Chatterjee’s talk was interesting precisely because it set off many of my little professional bugbears. Chatterjee preaches Functional Medicine, a holistic approach to a medical problem that advocates multiple small harmless changes as a first line of treatment. In theory I love the sound of it, its very similar to the approaches I advocate for welfare assessment. But Chatterjee spoke of several case studies, he couldn’t evidence sustained behavioural change for his patients, and I was desperate to ask how such a change could be implemented in a health system which needs measurable metrics both for the assessment of new medics and the quality monitoring of existing medics. These are all serious questions for advocates of functional medicine.
During the talk I tweeted my thoughts, as I often do, and I tweeted that my quantitative heart and qualitative brain were at war when thinking about functional medicine. My heart, which truly loves the comfort of describing things mathematically, rejected functional medicine’s case-by-case approach. My logical brain, which sees the value of qualitative science, understood that the real goal was not making numbers perform on a chart, but changing the intangible and immeasurable experience of the patient.
We specialise early in life. Maths is separate from English in school. You can be better at one subject than the other. I think back to my early years at university. In first year I had three courses, biology, chemistry and archaeology. Learn the facts about biology, this fish does that, this dinosaur likely moved like this. Learn the facts about chemistry, hydrocarbons are stable, lab safety is important. Learn the facts about archaeology, these people lived then, this is the evidence they leave behind. Facts that can be regurgitated in multiple choice questions (a very efficient and useful method of assessing knowledge). Then in second year, 8 separate biology courses. In third year, four separate biology courses, in fourth year another four separate courses. All these courses that are set up independently, assessed independently, and brought together at the end with a dissertation project.
This approach is a relic of university history where expert lecturers stood up to regurgitate everything they knew about their subject. We know that this is not the best way to teach (1, 2, 3) , and indeed even that it prevents students from making connections between subjects. Yet we persist in creating these divisions. Why?
In some respects it comes back to the need to measure success. It is always easier to measure something when you break it down into smaller chunks, and students need to be measured and to be told how well they’re doing. No student wants to study for four years and then have everything assessed at the end (well as a student that would have suited me perfectly but I don’t think I was normal). So there must be some break down of both the information and skills. The question to me is: what’s the most important thing you want every student to be able to do?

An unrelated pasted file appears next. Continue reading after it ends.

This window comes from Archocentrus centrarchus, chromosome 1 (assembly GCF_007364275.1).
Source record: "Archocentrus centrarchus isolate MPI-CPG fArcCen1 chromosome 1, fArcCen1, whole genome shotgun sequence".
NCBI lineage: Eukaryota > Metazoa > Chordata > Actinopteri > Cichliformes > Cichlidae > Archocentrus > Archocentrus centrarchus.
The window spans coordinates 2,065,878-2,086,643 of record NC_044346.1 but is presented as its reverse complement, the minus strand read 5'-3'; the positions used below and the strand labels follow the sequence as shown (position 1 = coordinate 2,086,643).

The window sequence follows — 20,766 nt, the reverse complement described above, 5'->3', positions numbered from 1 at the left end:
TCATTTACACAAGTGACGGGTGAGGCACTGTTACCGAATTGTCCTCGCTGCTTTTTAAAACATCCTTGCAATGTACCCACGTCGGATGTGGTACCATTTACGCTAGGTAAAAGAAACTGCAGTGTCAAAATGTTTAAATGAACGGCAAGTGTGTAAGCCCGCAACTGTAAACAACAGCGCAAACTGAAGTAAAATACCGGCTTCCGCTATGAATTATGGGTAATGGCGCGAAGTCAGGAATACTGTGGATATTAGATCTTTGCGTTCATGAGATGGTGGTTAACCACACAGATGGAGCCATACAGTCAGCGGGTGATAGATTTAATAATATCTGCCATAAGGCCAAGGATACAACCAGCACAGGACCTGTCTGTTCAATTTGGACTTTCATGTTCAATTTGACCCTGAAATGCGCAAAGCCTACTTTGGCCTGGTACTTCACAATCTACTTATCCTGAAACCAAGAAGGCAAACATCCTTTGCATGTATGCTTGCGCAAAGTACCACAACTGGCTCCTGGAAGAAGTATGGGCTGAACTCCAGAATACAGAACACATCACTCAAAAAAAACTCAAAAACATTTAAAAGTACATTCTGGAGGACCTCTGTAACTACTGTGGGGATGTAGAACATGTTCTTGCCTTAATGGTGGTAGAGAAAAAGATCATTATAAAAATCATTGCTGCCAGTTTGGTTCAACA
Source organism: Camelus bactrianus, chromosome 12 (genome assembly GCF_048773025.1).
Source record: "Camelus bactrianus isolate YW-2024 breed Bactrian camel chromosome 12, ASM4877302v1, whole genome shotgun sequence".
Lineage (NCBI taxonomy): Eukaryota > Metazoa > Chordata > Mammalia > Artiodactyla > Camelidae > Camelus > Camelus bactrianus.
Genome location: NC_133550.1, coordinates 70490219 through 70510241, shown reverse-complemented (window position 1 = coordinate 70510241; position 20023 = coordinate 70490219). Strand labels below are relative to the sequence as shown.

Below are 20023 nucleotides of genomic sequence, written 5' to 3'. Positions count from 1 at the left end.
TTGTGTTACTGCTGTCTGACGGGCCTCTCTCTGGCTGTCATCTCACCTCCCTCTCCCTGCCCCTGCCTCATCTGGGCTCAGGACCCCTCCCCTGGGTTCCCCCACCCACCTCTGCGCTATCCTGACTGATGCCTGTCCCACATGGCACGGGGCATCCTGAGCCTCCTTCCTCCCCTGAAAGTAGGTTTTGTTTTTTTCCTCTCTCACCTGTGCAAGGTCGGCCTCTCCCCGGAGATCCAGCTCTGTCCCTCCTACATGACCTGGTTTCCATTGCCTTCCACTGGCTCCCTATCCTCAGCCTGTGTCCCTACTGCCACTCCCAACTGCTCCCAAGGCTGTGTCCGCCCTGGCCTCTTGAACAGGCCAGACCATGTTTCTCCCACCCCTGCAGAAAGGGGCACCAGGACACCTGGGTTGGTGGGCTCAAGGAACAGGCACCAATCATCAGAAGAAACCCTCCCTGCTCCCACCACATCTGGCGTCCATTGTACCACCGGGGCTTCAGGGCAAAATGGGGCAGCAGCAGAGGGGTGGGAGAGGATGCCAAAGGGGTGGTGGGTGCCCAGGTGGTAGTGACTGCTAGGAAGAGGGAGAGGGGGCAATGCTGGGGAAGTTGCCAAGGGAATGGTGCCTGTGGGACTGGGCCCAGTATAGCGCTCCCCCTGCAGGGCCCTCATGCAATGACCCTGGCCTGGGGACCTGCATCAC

In the first year of your science degree what do you need to know? Do you need to be able to say that parrot fish are able to change sexes in single sex environments? Is it important for you to name every type of bridge structure? These may be reasonably interesting facts, but what is the application? In the last five years I have never been in a situation where that sort of knowledge wasn’t accessible via the small device in my pocket. We have out-brains now that deal with fact retention. Fact retention is the least important part of my role as a scientist.
Not only is fact retention not important for me, as an actual academic who works in research, but most of the students I teach are not going into the hallowed halls of academia. The zoologists are becoming bankers, the engineers becoming salespeople . . . regardless of what you think of it, the undergraduate science degree does not mean you will become a scientist. For those people, what’s the most important thing I could teach them? What’s the most useful thing for them to learn?
It is not the parrot fish.
Imagine a first year science degree where the first year looks like this:
Introduction to Science
By the end of this year you will be able to:
Identify an appropriate sample frame for a range of populations
Distinguish between interview and focus-group data
Discriminate between positive, negative and historical controls
Describe a manipulative study
Describe an observation study
Those learning outcomes are all assessable via variants of multiple choice questions, but also easy to evidence in class, providing excellent opportunities for both formative and summative feedback. This meets our need to measure and give feedback for our students. I would be delighted to even work with an MSc student who could do all of these, but they are still basic skills that any psychologist, chemist, physicist or biologist should really be able to do. Not only that but the banker and the salesperson, the people with the degrees who have no intention of ever doing research. These are skills that the world needs.